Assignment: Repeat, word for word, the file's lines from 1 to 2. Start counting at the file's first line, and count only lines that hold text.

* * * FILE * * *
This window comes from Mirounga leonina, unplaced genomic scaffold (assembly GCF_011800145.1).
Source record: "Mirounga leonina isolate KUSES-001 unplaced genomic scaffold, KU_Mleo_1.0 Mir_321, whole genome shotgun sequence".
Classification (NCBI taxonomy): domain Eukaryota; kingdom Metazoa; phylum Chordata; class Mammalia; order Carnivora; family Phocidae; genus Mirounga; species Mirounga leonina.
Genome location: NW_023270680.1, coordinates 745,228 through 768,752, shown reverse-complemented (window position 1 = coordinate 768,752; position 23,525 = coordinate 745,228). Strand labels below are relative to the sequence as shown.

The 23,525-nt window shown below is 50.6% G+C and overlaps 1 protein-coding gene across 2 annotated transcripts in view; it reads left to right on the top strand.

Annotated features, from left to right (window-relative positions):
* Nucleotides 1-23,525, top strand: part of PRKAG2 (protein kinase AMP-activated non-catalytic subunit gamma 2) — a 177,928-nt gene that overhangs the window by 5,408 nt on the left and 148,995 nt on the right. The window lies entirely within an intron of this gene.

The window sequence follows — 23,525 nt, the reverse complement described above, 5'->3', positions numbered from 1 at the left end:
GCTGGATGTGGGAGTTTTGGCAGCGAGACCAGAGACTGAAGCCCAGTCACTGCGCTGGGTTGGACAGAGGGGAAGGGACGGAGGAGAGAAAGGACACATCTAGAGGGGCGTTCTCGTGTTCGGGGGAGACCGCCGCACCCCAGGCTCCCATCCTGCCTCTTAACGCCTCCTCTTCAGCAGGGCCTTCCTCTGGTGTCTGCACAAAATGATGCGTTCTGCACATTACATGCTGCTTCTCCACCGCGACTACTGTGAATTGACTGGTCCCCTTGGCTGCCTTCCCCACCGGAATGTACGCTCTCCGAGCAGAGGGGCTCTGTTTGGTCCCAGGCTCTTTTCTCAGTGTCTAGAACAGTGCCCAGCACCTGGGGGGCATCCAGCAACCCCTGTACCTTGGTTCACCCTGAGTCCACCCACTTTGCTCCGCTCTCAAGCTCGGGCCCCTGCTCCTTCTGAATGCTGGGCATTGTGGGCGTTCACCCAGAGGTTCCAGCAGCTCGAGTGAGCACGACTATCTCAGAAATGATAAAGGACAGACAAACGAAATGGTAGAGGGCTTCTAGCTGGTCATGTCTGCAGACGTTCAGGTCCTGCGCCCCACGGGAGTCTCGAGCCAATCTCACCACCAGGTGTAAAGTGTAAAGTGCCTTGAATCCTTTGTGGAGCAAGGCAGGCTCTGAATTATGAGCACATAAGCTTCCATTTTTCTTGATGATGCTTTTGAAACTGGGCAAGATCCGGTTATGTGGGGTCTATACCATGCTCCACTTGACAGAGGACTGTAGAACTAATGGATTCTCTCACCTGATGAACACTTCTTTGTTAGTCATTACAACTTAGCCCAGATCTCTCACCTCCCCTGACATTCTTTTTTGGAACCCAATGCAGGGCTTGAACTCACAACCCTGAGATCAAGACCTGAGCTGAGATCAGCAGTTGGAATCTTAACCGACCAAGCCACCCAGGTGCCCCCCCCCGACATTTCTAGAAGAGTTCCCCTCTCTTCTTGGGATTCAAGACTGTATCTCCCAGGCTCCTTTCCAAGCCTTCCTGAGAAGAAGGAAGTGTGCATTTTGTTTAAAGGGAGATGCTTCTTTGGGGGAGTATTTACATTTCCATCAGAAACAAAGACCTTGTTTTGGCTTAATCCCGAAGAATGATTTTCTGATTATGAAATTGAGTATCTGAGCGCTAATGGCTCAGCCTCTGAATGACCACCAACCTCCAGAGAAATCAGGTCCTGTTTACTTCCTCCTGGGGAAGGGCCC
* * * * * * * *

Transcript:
This window comes from Mirounga leonina, unplaced genomic scaffold (assembly GCF_011800145.1).
Source record: "Mirounga leonina isolate KUSES-001 unplaced genomic scaffold, KU_Mleo_1.0 Mir_321, whole genome shotgun sequence".